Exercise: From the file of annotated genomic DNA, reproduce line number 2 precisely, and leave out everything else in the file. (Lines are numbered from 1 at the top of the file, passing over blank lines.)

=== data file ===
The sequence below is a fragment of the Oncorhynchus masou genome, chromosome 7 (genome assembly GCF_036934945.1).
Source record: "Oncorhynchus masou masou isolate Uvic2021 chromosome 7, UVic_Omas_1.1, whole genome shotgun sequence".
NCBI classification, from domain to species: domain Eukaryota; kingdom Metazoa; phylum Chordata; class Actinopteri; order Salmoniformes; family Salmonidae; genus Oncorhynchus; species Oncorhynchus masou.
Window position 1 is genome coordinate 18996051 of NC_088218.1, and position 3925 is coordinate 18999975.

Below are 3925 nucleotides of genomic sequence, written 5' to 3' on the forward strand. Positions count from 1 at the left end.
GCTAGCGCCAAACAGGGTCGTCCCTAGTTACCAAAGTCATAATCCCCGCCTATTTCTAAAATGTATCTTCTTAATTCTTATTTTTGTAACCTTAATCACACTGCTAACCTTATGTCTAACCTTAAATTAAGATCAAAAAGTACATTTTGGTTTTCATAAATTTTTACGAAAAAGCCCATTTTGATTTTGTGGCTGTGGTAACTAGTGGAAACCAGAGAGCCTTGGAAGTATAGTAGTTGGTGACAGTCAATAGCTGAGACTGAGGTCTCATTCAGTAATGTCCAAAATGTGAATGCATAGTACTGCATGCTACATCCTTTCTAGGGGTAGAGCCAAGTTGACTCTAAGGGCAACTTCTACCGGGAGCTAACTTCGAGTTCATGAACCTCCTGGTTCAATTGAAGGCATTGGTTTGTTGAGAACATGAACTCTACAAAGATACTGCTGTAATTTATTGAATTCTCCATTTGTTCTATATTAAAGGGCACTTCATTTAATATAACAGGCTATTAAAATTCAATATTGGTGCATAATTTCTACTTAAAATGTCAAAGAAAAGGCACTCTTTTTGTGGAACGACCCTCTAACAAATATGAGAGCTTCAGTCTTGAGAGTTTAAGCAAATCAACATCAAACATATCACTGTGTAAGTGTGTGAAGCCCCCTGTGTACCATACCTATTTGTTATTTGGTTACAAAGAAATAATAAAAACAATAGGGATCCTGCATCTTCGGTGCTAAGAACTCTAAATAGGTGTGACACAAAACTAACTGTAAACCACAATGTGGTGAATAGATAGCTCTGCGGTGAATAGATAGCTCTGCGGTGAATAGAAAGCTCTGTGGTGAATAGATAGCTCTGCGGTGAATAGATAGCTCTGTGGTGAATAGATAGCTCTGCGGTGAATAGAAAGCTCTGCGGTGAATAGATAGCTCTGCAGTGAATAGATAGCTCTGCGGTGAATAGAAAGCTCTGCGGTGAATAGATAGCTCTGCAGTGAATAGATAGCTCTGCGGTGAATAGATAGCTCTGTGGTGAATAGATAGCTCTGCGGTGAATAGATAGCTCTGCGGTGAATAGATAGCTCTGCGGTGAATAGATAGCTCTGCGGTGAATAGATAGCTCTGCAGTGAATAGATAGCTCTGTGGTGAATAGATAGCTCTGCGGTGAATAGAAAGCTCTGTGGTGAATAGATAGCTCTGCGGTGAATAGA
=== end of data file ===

Source record: "Oncorhynchus masou masou isolate Uvic2021 chromosome 7, UVic_Omas_1.1, whole genome shotgun sequence".